Are childrens' car seats driving down the fertility rate in America?
Jonathan V. Last sees car seats as part of a "huge constellation of factors in modern life" that "nudge" people toward having fewer children, he said during an interview about his book, What to Expect When No One’s Expecting: America’s Coming Demographic Disaster.
Last said car seats effectively create a small "tax on people who want to have more than two kids" by making it harder to fit three kids into a normal sedan, which encourages parents to buy a larger car. This penalty may not dissuade people who already want more children from having them but it makes it "slightly harder to have big families."
Last also noted there are other factors that have a measurable impact on fertility. Social Security and Medicare have dropped America’s fertility by about 0.5 births per woman, Last said. The safety net for the elderly has set up a "competing system" with the traditional role of families, where children take care of their elderly parents. Women’s education level measurably affects their fertility rates as well, he said.
"I am so not trying to tell people to have kids, it’s not even funny," said Last, who has three children under 5 (and who drives a minivan). He also said he is not scapegoating women for the drop in fertility rate.
However, "you have to honestly talk about what the consequences are" of modern life, Last argued.
He said a major effect of the decline in America’s fertility rate will be an inversion of what he called the "age pyramid": The elderly will outnumber the young. This inversion will cause economic stagnation, a loss of innovation, and a reduced defense budget to pay for entitlements.
Last cited an example from Japan, which he said is 30 years ahead of us demographically, in which the finance minister said the elderly should "hurry up and die" to relieve pressure on the country’s entitlement programs.
The finance minister, Last noted, did not lose his job.
Last said America’s debt is "tied up" in entitlements and pointed to problems in the assumptions governing the projections of the entitlements’ future.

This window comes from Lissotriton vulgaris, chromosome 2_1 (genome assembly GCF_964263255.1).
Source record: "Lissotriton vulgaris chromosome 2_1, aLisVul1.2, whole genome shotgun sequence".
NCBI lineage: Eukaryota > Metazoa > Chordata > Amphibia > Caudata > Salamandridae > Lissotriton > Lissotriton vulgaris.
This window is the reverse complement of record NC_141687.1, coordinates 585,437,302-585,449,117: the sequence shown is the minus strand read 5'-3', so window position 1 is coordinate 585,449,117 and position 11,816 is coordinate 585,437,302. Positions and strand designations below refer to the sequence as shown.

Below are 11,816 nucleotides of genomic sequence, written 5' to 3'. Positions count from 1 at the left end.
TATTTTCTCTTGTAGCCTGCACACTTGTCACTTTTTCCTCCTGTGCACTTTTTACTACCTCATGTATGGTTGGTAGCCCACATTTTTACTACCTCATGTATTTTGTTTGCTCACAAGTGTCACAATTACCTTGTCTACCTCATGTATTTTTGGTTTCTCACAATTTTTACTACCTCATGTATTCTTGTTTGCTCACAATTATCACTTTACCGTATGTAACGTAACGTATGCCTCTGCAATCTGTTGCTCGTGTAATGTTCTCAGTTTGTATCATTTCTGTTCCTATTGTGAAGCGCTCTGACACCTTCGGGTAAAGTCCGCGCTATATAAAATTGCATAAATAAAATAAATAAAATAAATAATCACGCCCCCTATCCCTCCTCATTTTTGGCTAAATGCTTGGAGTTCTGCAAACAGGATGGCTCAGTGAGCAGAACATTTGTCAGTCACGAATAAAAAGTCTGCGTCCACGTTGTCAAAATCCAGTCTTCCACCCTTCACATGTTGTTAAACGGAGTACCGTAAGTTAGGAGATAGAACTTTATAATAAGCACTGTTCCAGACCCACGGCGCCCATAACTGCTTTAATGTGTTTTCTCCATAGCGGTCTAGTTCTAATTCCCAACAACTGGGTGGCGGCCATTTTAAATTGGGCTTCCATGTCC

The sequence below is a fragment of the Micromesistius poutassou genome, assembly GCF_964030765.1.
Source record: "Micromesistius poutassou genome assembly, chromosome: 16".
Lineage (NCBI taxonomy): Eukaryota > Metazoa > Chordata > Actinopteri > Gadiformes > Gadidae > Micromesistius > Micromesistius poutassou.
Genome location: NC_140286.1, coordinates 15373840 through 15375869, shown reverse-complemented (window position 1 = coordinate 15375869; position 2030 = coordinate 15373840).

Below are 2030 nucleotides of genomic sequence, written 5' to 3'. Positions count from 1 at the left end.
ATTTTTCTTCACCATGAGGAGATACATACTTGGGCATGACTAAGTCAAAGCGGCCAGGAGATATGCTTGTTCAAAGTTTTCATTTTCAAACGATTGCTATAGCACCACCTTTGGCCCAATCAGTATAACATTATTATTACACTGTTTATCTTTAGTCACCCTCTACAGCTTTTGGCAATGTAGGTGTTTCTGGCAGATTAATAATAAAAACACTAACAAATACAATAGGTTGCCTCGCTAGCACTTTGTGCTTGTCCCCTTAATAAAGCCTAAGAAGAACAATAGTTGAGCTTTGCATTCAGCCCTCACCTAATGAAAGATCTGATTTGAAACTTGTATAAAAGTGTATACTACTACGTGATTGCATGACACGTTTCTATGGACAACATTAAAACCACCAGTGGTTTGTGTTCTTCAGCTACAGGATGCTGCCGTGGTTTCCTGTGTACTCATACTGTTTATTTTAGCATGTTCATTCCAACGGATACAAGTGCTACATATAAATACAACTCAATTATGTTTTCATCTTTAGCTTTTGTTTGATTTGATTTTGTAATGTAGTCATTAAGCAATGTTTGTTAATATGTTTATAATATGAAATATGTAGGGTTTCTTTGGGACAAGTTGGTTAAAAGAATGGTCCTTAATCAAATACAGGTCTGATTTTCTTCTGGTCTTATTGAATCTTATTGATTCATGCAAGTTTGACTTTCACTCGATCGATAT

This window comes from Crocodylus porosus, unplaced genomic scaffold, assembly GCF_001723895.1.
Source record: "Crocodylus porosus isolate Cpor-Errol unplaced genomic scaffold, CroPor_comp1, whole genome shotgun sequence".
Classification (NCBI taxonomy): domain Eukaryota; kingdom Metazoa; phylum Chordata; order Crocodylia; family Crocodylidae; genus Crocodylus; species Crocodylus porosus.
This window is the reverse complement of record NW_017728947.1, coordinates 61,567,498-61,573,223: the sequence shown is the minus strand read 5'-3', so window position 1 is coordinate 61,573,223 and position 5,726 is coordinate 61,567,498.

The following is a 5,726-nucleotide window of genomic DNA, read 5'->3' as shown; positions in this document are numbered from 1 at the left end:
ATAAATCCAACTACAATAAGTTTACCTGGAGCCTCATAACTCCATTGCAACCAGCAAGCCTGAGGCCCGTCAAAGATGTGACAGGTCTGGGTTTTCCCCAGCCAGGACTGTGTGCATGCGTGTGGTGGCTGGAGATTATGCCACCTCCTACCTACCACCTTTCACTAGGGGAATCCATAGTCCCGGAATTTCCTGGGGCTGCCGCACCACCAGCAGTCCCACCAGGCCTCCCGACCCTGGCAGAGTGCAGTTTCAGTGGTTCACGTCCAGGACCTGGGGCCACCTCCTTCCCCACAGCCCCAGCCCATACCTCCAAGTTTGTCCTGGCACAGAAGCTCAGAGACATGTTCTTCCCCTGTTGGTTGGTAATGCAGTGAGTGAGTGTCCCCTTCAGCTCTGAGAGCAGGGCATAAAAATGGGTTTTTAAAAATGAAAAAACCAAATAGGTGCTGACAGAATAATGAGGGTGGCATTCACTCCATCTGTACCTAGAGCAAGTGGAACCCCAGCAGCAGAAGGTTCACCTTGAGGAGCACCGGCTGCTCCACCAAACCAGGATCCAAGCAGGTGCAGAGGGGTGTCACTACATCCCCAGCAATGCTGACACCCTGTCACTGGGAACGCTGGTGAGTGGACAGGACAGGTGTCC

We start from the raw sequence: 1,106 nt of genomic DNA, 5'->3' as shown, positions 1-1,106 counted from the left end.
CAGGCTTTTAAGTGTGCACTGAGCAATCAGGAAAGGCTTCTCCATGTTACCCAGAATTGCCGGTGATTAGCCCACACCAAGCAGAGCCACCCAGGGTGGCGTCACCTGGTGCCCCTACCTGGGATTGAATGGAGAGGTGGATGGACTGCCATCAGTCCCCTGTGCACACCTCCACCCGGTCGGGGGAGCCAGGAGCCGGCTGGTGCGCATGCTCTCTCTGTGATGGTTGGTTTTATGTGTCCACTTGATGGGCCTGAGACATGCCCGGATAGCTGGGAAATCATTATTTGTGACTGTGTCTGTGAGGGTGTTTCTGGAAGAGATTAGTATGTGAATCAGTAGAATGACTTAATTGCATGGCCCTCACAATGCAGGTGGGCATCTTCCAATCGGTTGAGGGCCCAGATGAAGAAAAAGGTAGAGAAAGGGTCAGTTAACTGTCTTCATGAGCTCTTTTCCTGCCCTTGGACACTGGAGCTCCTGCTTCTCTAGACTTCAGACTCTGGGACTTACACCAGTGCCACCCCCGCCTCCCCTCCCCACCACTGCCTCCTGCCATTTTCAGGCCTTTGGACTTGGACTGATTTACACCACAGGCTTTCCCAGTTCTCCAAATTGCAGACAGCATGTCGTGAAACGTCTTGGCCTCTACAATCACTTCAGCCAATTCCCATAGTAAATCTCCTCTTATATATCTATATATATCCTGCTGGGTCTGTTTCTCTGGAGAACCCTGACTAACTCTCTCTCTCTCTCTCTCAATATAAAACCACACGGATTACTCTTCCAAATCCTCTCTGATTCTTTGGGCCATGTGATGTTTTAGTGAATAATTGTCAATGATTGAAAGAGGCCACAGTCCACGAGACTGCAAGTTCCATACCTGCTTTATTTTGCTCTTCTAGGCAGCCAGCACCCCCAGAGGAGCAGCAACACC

The government is projecting fertility will stay at 2.0 births per woman, Last said—slightly higher than America’s current rate. The high variant in the government’s projections is 2.3, while the low is 1.7, Last said.
"It seems strange for demographers to assume that we can’t go below 1.7, because that’s a real possibility," he said. Japan’s fertility rate is about 1.4.
When asked what society can do to combat the declining fertility rate and the consequent demographic shift, Last’s initial reaction was simple.
"Put on some Barry White, get really drunk, and make some really bad decisions," he quipped.
He then gave a more sober response. "It is very, very difficult for government to achieve much change in the fertility rate at all except on the margins," Last said.
He said for every 25 percent the government increases its spending on pro-natalist programs, the fertility rate increases by 0.05. He also noted that while he opposes abortion, eliminating it through government fiat likely would not increase the fertility rate by very much.
He instead advocated for policies that remove "impediments so the culture can rejuvenate itself."
Last’s book, released on Tuesday, has already garnered attention. National Review posted a review of his book while the Wall Street Journal ran an essay by Last adapted from his book. Slate ran a feminist critique of the essay, which Last responded to on his blog.
Last is also giving a Bradley Lecture at the American Enterprise Institute on Feb. 11.
Last said he hopes the books sells well—"a bazillion copies" in his words—but he also said the potential attention did not drive him to write it.
"I didn’t write the book because I wanted it to have a big impact. I wrote it because I think it’s really interesting," he said.